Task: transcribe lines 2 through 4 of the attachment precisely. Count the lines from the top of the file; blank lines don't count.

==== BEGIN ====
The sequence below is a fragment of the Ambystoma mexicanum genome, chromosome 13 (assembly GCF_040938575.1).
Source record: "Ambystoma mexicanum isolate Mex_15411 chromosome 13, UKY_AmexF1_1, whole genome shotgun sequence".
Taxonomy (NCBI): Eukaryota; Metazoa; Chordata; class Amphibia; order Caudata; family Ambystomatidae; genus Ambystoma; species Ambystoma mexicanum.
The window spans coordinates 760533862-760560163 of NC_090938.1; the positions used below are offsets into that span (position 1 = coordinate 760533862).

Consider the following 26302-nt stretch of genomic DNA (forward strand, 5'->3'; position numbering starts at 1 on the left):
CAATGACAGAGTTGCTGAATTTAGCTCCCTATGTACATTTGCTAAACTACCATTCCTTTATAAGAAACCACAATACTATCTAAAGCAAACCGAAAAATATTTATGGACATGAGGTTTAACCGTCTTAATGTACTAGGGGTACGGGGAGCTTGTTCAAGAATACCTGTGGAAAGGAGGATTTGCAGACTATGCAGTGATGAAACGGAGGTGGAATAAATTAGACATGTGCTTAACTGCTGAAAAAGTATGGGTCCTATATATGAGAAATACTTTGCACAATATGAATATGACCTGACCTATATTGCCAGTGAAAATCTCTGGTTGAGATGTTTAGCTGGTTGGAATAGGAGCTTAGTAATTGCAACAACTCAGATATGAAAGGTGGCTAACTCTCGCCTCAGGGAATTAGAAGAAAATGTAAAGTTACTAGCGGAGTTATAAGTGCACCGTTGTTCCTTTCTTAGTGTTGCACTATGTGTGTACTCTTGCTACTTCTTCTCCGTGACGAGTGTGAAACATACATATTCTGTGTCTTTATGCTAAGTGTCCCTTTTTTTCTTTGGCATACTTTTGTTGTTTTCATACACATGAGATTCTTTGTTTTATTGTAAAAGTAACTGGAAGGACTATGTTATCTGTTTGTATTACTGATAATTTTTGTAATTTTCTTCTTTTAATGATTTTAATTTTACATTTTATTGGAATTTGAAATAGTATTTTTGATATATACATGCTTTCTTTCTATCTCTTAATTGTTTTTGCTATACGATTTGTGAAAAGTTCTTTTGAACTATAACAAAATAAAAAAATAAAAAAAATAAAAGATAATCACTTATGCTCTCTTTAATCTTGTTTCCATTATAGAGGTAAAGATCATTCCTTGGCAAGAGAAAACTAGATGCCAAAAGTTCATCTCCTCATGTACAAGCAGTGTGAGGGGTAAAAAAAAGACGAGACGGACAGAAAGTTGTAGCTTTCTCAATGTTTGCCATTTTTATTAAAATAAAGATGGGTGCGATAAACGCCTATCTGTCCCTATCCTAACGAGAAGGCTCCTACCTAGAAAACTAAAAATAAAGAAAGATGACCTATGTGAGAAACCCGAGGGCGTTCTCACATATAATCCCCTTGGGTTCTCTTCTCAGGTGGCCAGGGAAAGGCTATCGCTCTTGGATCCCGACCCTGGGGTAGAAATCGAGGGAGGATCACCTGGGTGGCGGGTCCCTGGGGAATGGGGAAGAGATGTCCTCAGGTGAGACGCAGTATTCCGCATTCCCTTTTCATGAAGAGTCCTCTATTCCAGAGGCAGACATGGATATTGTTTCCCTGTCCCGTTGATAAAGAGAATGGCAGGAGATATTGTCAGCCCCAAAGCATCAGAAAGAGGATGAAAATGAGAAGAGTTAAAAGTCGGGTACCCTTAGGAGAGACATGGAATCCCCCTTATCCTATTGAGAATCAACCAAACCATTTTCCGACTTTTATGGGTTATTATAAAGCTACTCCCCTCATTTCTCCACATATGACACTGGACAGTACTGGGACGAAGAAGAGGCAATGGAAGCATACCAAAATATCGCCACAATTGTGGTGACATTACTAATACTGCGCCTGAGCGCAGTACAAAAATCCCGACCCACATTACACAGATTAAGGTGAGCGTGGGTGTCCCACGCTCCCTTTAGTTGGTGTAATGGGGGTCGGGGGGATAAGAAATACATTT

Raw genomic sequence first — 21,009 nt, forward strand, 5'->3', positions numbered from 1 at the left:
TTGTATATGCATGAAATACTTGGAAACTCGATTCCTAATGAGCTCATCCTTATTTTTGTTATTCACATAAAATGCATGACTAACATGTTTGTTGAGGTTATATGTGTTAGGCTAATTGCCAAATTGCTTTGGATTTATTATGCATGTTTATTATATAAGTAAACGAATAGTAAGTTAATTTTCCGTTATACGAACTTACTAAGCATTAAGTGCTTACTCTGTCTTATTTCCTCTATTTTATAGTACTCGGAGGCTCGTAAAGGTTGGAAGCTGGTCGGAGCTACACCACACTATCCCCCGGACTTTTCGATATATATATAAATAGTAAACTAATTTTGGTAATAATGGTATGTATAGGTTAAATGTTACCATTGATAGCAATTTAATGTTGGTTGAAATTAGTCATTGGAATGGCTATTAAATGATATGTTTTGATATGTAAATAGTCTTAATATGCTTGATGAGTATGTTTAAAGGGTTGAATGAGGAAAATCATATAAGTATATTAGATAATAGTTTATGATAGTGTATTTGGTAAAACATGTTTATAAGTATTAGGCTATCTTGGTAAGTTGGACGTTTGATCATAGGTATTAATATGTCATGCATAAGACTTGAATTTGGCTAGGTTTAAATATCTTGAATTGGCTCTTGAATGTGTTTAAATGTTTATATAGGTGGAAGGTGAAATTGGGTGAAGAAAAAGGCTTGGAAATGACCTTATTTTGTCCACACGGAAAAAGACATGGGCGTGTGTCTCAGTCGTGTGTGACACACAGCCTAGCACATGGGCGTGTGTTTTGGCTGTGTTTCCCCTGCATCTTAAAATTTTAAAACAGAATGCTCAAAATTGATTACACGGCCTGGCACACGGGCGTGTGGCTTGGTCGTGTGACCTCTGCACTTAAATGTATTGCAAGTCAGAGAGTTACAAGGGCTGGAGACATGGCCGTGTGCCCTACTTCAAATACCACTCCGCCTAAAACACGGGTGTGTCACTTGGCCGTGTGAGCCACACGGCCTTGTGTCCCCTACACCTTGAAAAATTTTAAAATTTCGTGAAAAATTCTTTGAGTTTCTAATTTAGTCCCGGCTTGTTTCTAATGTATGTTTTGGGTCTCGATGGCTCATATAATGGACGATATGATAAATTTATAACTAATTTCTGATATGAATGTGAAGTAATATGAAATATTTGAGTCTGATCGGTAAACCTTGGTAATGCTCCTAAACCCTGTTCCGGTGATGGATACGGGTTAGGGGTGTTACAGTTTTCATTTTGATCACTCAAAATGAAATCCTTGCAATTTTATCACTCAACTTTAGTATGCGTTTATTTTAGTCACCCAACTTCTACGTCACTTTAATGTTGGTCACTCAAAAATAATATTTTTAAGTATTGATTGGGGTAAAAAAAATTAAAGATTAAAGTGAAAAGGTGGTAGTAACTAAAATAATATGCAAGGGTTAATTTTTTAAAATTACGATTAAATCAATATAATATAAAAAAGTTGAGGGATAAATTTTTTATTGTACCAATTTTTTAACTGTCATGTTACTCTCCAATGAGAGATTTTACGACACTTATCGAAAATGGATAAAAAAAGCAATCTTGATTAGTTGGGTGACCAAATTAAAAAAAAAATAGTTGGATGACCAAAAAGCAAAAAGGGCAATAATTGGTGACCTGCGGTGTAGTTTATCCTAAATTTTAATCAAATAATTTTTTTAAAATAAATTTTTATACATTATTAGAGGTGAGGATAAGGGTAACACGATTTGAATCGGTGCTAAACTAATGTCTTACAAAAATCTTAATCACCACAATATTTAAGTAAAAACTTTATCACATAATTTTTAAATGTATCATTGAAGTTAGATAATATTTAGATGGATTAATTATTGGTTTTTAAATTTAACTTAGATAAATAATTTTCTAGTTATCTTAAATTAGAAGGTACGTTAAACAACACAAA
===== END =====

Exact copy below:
Source record: "Ambystoma mexicanum isolate Mex_15411 chromosome 13, UKY_AmexF1_1, whole genome shotgun sequence".
Taxonomy (NCBI): Eukaryota; Metazoa; Chordata; class Amphibia; order Caudata; family Ambystomatidae; genus Ambystoma; species Ambystoma mexicanum.
The window spans coordinates 760533862-760560163 of NC_090938.1; the positions used below are offsets into that span (position 1 = coordinate 760533862).